We’re working with the DPJ Foundation to make conversations around mental health and illness a lot easier. We all have mental health to maintain alongside our physical health, and we shouldn’t be afraid to discuss it – not only with our loved ones but as widely as possible to normalise, accept and understand it.
Here, we have every AgriWebb UK team member sharing what they do to keep themselves happy and healthy when they feel their mental health starting to slip – because behind the screens, we’re all people too.
What do you do when you’re feeling sad or low?
As an individual, I pride myself on keeping fit and active to help to maintain my mental health. Sport helps me to relax and keeps me focused and it releases adrenaline and curbs my anxiety. In light of that, I tend to it on a daily basis before starting work as well as often in evenings.
In addition, I find music and meditation calming and therapeutic, so I use these resources to channel inner energy and find sense of tranquillity when I’m feeling sad and lacking the enthusiasm for daily tasks.
I would advise anyone in the same situation to self-commit, refrain from too much time in chaotic environments and find liberation in activities that make you feel more wholesome, re energised and positive.
A few things… I exercise daily, I try to eat well (especially in the week) I talk to my mother, I also try to be organised and always have a plan whether its weekly, monthly, yearly or lifely.
Faith, family, and friends and the confidence to share the good and not so good times – realising early on in life that “no man is an island”. I’m a great believer that life is not a rehearsal and always always try to be kind.
I rely heavily on the outdoors and exercise being my source to maintain my mental health. I am a creature of habit, so getting outside for a run/workout/yoga/walk is how I start my day to ensure I can be focused and balanced. When I’m anxious, a run is my remedy and I won’t run with any music, I just let my head clear and focus on the activity. You don’t need to run with a tracker, just run as far and as fast as you like and let the endorphins kick in. Then finish off with a really big stretch and a cool shower.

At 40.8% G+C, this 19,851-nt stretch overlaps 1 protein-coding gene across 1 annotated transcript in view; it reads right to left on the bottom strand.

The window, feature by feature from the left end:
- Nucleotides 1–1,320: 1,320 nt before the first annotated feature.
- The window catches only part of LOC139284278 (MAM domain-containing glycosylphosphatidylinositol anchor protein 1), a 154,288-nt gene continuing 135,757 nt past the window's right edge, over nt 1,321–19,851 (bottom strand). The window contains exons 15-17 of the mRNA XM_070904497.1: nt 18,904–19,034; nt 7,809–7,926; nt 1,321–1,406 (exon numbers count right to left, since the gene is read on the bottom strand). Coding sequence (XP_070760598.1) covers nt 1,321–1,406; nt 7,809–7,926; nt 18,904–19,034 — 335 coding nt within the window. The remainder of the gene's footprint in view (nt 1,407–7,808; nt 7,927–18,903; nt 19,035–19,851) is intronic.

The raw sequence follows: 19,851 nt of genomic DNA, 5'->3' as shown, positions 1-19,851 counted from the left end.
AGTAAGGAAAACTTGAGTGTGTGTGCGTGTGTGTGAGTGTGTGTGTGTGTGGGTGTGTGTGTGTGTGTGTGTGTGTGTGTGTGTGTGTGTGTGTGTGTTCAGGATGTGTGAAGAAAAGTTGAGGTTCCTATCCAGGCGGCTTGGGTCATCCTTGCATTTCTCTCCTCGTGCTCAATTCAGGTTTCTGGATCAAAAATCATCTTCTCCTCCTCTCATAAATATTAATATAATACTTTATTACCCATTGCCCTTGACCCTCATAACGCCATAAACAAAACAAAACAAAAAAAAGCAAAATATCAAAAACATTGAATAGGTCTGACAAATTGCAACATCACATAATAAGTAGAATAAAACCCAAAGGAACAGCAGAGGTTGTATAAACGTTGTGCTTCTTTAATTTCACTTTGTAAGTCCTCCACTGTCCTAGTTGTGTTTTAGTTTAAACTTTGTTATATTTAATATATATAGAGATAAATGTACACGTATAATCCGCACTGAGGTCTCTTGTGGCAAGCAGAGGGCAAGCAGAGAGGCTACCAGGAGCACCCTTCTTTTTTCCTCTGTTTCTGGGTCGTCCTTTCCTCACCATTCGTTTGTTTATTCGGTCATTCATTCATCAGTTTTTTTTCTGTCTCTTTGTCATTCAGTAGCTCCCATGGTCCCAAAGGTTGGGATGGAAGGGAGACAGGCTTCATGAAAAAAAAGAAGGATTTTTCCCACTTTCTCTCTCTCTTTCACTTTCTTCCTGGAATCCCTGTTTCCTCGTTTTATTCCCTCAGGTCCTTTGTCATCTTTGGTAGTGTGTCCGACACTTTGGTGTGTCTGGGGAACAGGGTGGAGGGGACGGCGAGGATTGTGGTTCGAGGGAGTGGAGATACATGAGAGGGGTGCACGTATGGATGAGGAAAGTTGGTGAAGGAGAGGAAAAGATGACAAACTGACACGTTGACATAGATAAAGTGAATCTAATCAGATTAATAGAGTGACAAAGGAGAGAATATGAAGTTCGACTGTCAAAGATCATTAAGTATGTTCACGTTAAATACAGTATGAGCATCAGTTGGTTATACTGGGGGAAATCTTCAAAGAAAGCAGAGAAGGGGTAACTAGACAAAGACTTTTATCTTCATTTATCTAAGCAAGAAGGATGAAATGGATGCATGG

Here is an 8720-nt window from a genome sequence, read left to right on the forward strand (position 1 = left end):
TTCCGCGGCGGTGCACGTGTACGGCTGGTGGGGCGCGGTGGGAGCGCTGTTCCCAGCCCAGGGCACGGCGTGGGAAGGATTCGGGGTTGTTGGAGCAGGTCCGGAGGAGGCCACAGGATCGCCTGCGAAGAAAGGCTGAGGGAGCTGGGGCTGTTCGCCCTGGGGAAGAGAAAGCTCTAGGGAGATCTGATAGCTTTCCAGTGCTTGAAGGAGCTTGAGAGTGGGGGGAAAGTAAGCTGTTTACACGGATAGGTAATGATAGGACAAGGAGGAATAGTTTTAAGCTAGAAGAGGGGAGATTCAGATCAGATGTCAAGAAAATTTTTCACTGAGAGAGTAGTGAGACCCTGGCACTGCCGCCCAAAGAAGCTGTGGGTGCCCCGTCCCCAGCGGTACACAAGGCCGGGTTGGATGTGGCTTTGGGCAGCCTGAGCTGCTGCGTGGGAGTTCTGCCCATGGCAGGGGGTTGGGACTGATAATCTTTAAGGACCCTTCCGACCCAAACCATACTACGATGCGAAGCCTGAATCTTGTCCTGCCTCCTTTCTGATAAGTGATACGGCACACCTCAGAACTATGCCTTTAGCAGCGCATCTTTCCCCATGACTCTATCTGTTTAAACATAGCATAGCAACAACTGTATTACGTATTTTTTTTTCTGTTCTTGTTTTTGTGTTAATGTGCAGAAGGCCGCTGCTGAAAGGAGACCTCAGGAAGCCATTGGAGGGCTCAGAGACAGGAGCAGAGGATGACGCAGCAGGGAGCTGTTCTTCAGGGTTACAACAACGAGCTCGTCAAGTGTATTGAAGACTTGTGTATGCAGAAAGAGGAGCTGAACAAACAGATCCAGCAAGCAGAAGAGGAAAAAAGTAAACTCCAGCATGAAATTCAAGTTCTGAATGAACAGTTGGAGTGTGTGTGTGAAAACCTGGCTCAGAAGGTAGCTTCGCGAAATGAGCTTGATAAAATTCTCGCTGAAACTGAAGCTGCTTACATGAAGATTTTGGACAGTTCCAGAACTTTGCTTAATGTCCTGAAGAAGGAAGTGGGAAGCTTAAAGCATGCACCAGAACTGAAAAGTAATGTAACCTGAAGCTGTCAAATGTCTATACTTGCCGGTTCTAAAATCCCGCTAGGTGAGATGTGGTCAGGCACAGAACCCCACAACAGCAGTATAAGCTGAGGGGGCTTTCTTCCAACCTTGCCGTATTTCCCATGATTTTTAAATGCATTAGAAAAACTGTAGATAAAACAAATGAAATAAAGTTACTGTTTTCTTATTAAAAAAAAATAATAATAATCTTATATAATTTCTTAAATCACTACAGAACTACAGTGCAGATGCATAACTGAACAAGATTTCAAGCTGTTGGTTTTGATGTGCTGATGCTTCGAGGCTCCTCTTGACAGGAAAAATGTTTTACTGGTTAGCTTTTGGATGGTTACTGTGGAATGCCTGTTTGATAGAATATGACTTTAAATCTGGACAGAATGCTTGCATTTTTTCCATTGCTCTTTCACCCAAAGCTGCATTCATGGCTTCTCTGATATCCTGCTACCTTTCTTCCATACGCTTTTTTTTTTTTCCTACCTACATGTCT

Also if I was on my farm, animals would be a key part of this and going for a horse ride/walk with the dogs!
I like to consider what I’d do for a friend if they were sad and then do the same for myself, so it’s easier to think of it that way – sometimes it’s a nice home-cooked meal, sometimes it’s a long phone chat. It might not solve whatever’s making me actually feel sad, but it feels good to comfort myself.
I’ve always found it far too easy to neglect my mental health. It’s easier to simply ignore how you’re feeling or refuse to admit that you might need to take, even a few moments, to yourself. These times we have spent in lockdown have enabled (forced) me to ensure I set healthy working hours, get regular exercise and enough sleep. I have implemented a daily meditation practice in the morning and found that pairing that with exercise has worked wonders. Take care of yourself!
Join our webinar and share your own below
We’re holding a webinar this week on mental health and farming. This is to build lifelong skills to help yourself and others.
We know that suicide in agriculture can be somewhat of a hidden issue, and we want to talk about it. Please join if you’re worried about a friend or yourself, or even if you’re totally happy and okay. Being able to say “I’m not okay” is a good thing to learn at any time.
Please comment if you have anything to share, we’d love to know how everyone cares for themselves – leave it below for the next person to read!